Had the Conservatives seized five seats including Dudley North, Newcastle-under-Lyme, Crew and Nantwich and Canterbury from Labour - seats where Mr Corbyn's party won by a small margin - Theresa May would have gone into Brexit negotiations with a majority in the Commons. Kampfner says that "non-UK European Union nationals are an important part of the creative economy".
Business, already struggling with the uncertainties of the two-year Brexit negotiating process, urged party leaders to work together.
Of course, May did not count on timing alone.
She seems secure for the immediate future, because senior Conservatives don't want to plunge the party into a damaging leadership contest.
One can speculate about the reasons for this, but the simple truth is that Britain is a divided country: many are exhausted of austerity, many remain frustrated or angry about Brexit, and many younger people feel they lack the opportunities enjoyed by their parents' generation.
But British voters, it is now clear, weren't fooled. Nicola Sturgeon, leader of the SNP, said the results were "a disaster for Theresa May", the BBC reports. They realized that they were being manipulated - and they took their revenge at the polls.
May's gamble that she could capitalize on Britons' desire to quit the European Union and perceived weakness in the opposition Labour Party backfired on Thursday as voters stripped her of her parliamentary majority.
May attempted to portray Brexit as essentially a done deal.
Late in the campaign, Britain was hit by two Islamist militant attacks that killed 30 people in Manchester and London, temporarily shifting the focus onto security issues. May will lead a minority government. She claims that this government will get the country through the Brexit talks and will lead Britain forward.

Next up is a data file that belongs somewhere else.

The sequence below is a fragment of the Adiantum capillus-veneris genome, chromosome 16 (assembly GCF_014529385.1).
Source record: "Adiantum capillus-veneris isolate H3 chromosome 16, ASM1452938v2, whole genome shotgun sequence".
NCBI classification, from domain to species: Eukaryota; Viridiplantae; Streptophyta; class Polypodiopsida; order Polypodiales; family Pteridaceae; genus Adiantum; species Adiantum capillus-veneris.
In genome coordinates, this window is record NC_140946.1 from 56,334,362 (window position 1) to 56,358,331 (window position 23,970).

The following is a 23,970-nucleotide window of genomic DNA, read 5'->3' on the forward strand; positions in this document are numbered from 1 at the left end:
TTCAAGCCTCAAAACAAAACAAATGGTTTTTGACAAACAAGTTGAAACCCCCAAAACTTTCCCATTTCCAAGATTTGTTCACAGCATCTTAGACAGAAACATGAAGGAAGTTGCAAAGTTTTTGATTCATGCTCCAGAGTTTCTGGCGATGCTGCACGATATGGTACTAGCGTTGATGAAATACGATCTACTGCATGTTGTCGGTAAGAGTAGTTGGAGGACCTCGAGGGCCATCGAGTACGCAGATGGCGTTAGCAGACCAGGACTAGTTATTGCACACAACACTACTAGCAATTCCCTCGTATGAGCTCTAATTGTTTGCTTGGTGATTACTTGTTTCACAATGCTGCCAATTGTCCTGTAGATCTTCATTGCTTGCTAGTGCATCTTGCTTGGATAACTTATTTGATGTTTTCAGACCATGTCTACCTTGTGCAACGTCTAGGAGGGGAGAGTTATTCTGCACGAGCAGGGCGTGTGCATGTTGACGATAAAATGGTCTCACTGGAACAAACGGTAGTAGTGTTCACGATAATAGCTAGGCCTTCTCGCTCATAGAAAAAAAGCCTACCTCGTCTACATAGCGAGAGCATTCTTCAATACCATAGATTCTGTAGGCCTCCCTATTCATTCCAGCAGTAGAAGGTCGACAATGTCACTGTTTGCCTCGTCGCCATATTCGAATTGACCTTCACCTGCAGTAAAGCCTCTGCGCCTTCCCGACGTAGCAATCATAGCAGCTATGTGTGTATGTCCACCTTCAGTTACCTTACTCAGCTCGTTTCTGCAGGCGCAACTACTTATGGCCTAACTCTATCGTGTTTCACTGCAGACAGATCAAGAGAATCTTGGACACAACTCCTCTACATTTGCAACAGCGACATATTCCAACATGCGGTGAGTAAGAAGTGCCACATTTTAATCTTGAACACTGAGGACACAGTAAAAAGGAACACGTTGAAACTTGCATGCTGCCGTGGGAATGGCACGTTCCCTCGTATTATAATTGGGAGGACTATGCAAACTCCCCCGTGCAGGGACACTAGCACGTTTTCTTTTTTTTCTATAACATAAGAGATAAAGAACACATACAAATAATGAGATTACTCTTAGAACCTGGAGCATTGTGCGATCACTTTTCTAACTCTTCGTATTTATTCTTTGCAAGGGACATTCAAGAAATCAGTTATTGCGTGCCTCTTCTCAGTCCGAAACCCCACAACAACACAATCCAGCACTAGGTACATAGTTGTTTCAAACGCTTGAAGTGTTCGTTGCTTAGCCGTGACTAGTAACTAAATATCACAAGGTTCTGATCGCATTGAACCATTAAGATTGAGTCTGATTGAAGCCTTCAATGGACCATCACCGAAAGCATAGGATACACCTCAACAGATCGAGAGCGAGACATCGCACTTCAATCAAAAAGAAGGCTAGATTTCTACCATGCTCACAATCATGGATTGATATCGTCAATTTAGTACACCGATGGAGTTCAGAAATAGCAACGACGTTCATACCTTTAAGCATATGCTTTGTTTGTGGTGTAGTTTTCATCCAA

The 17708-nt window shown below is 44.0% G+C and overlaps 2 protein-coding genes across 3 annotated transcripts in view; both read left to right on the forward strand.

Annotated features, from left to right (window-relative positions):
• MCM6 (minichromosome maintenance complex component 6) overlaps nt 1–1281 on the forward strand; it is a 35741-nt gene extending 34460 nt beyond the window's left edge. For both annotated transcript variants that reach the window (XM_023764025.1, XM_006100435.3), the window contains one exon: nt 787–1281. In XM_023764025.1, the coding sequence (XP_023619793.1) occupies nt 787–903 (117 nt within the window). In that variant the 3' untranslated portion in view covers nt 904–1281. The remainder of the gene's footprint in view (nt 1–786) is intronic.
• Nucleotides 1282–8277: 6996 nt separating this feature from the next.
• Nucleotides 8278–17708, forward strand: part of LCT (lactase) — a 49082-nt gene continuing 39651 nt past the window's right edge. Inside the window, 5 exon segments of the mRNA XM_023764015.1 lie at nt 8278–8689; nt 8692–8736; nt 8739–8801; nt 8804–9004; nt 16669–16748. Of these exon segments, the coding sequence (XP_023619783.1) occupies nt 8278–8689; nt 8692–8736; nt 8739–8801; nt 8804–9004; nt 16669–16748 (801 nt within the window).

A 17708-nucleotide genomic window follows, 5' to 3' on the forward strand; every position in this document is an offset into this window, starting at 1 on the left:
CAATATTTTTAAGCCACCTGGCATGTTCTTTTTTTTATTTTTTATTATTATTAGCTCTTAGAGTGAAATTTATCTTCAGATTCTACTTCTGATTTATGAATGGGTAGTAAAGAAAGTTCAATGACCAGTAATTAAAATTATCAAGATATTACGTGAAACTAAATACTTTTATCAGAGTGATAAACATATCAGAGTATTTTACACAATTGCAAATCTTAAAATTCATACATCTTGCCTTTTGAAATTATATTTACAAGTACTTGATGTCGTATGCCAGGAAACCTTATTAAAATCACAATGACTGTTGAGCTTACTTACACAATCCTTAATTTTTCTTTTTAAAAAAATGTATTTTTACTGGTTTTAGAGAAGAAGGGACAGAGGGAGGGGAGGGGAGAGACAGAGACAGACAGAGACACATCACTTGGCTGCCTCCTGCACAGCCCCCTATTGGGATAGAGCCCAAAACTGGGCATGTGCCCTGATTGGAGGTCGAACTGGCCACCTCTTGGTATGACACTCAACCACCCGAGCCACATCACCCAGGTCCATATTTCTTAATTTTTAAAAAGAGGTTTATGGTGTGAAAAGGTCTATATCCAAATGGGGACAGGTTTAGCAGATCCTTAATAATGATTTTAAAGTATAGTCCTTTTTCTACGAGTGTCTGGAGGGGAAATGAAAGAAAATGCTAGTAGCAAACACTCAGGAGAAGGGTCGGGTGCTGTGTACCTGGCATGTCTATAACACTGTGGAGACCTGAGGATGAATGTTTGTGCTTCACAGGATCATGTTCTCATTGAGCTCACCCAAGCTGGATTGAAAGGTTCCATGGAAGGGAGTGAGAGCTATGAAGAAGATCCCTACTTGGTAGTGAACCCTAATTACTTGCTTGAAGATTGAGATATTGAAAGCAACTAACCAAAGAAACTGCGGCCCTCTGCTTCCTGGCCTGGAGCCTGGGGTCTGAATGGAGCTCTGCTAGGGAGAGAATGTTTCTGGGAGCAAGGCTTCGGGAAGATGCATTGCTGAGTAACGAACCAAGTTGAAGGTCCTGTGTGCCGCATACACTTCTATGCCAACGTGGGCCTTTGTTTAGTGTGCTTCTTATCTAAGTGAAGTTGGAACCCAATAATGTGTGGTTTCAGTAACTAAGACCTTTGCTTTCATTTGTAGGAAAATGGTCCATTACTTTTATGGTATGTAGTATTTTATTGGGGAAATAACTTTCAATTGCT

It's looking like the Conservative Party will remain in power with a semi-stable working majority of 16: the Conservatives plus Democratic Unionist Party (DUP) seats, minus Sinn Fein and the Speaker. Even the Conservative Party is split between hard-line Brexiteers and former Remainers.
According to constitutional convention in the United Kingdom, the Lords do not block measures that the government had in its manifesto.
Labour's Corbyn, revelling in a storming campaign performance after pundits had pronounced his party all but dead, said May should step down and that he wanted to form a minority government. Following David Cameron's Brexit debacle on June 23, 2016, this marks the second time in less than a year that an over-confident, Conservative Party leader has been wrongly convinced of the British electorate's readiness to support his or her political mandate.
The election had been classified as a "Brexit election" and the result is being seen as giving hope to the 48 per cent who had voted to remain in the European Union in the June 2016 referendum and a rejection of Mays so-called "hard Brexit" stance. But it would at least give them what May never would until now: a real chance to choose the kind of Brexit they want.